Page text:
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Rectus Recession Ophthalmology Operative Sample Report

PREOPERATIVE DIAGNOSIS:  Thyroid eye disease with severe esotropia and left hypertropia; limitation of elevation and abduction, both eyes.

POSTOPERATIVE DIAGNOSIS:  Thyroid eye disease with severe esotropia and left hypertropia; limitation of elevation and abduction, both eyes.

OPERATION PERFORMED:  Bilateral medial rectus recession, right inferior rectus recession, isolation, and attempted recession of the left inferior rectus.

SURGEON:  John Doe, MD

ASSISTANT:  None.

ANESTHESIA:  General endotracheal.

COMPLICATIONS:  None.

INDICATIONS FOR OPERATION:  This patient has a history of severe thyroid eye disease and has minus 6 limitation of abduction of the right eye with minus 4 limitation of elevation of the right eye. On the left eye, the left eye is frozen in adduction and depression with only the superior limbus visible above the lower lid margin. Eye muscle surgery was undertaken to improve alignment, promote binocularity, as well as to alleviate diplopia.

DESCRIPTION OF OPERATION:  Attention was first directed to the right eye after it was prepped and draped in the usual sterile ophthalmic fashion. Forced duction revealed that there was marked limitation of abduction and elevation of the eye to passive ductions. A radial fornix incision was made inferotemporally, along the lateral border of the inferior rectus muscle. The muscle was then isolated with a small and then large muscle hook, and forced duction of the muscle on the hook revealed that it was markedly tight. The conjunctival peritomy was then carried along the inferior limbus and winged, inferonasally. The inferior rectus muscle was then carefully dissected posteriorly, and the lower lid retractors were removed from the inferior part of the muscle belly. The muscle was then secured with a double-armed 6-0 white Dacron suture, which was difficult to place because of the marked restriction of the inferior rectus. The muscle was then very carefully disinserted from the globe, with great care taken not to imbricate sclera. After the muscle was off, there was still some resistance to passive elevation of the eye.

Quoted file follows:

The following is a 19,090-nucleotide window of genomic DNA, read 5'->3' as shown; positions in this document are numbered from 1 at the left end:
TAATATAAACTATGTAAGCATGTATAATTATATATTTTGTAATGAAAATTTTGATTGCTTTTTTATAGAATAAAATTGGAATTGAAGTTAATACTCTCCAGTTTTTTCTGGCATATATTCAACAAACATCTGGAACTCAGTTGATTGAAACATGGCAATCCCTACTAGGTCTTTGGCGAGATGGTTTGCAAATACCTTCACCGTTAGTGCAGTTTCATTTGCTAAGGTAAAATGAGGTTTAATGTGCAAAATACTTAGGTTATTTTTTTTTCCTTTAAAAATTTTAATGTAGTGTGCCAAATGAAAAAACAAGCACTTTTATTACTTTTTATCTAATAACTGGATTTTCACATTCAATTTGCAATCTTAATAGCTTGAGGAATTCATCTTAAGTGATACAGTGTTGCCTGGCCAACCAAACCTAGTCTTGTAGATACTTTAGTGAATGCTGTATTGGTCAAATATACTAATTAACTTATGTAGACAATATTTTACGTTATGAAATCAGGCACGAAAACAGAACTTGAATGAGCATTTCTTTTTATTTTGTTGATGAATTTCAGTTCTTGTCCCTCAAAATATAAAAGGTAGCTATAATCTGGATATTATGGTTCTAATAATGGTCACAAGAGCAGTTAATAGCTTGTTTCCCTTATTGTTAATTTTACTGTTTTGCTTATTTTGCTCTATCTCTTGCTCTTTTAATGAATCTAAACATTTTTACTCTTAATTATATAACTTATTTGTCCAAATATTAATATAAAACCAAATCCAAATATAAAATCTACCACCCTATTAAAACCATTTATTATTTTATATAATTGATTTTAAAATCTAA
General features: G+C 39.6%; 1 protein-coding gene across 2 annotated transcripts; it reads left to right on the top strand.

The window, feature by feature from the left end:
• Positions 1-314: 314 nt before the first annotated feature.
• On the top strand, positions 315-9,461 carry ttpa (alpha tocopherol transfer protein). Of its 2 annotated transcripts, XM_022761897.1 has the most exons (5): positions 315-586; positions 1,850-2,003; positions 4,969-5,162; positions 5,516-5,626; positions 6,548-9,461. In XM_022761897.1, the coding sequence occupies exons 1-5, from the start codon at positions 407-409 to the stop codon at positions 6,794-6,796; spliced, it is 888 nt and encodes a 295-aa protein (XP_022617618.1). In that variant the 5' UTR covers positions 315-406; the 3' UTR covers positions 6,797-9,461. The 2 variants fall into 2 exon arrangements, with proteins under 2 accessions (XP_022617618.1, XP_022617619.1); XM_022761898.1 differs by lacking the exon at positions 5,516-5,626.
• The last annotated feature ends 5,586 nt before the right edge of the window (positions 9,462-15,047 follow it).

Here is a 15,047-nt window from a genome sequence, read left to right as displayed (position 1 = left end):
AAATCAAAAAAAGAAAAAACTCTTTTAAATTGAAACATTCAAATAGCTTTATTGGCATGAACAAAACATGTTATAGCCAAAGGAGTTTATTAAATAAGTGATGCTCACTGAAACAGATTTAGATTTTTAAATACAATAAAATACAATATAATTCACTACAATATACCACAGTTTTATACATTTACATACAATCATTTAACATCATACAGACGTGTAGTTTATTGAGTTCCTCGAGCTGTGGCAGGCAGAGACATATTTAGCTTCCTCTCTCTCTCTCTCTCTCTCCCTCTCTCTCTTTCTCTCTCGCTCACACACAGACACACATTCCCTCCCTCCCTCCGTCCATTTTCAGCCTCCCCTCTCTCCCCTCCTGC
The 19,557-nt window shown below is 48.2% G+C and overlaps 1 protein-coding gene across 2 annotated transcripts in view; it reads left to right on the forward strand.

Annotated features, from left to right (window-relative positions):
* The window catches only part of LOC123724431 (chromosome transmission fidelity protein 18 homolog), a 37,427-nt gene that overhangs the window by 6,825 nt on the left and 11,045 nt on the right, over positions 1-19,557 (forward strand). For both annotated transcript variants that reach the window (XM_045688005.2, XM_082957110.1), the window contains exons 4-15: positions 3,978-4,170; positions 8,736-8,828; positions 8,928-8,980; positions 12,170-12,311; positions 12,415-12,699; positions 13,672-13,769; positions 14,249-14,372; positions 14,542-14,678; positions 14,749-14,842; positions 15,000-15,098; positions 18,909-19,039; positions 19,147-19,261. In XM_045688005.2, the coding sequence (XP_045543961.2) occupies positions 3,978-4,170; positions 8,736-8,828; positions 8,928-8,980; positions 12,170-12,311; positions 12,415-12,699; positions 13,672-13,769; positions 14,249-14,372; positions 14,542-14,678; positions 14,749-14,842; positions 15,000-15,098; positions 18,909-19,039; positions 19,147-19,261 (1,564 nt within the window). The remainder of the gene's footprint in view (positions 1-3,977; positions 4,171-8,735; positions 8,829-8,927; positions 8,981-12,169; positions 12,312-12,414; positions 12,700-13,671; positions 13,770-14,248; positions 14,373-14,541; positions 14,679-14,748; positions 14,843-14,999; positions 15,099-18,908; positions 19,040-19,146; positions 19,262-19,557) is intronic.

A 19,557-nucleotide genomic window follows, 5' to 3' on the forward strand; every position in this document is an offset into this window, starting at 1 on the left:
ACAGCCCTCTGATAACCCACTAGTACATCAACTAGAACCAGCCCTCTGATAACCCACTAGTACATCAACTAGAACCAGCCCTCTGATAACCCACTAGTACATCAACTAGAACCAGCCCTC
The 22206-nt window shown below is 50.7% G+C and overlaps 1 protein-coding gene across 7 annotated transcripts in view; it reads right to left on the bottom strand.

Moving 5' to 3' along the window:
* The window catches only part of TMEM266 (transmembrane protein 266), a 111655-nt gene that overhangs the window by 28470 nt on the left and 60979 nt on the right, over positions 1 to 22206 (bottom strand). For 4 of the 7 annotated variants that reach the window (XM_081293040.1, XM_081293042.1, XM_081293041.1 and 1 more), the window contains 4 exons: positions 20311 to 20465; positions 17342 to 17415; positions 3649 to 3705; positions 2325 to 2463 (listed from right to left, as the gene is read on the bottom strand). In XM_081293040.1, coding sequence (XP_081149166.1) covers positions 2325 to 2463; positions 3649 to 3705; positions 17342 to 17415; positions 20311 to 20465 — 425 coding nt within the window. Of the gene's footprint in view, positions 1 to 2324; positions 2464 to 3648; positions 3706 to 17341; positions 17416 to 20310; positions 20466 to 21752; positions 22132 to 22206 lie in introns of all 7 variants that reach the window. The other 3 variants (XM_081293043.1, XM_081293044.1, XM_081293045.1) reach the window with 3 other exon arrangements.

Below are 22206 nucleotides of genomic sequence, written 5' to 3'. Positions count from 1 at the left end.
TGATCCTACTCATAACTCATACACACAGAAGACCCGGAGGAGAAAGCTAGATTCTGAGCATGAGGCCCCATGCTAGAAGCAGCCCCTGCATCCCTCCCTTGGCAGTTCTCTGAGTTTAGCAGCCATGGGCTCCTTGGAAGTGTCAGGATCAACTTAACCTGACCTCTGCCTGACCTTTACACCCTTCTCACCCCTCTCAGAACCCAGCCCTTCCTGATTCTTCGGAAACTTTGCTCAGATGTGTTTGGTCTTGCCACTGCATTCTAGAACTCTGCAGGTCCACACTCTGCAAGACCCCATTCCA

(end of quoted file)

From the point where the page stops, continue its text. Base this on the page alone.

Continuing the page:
Attention was then directed to the medial rectus muscle, which was isolated with small and then large muscle hooks. The conjunctiva was then winged along the nasal limbus superiorly. The muscle was isolated with small and then large muscle hooks, and passive forced ductions revealed marked restriction of that muscle as well. The muscle was difficult to isolate because it was so tight. A double-armed 6-0 Dacron was once again used to isolate and secure the muscle. The muscle was then carefully disinserted from the globe with Aebli scissors with great difficulty because of the marked restriction. After the medial rectus muscle was off, it was somewhat easier to elevate the eye. The inferior rectus was then reattached 4 mm posterior to the old insertion with one-half tendon with nasal transposition. Once the inferior rectus was reattached to the globe, this caused an increase in resistance to passive abduction of the eye due the abducting action of the inferior rectus. The medial rectus was next sutured to the eye in a scleral fixation hang-back fashion giving a recession of 0.5 mm. The ends of the sutures were then trimmed, and the conjunctiva was then closed with simple interrupted 8-0 Vicryl sutures. The lids needed to be taped shut on the right side for attention to be directed to the left side, as there was greater amount of lagophthalmos.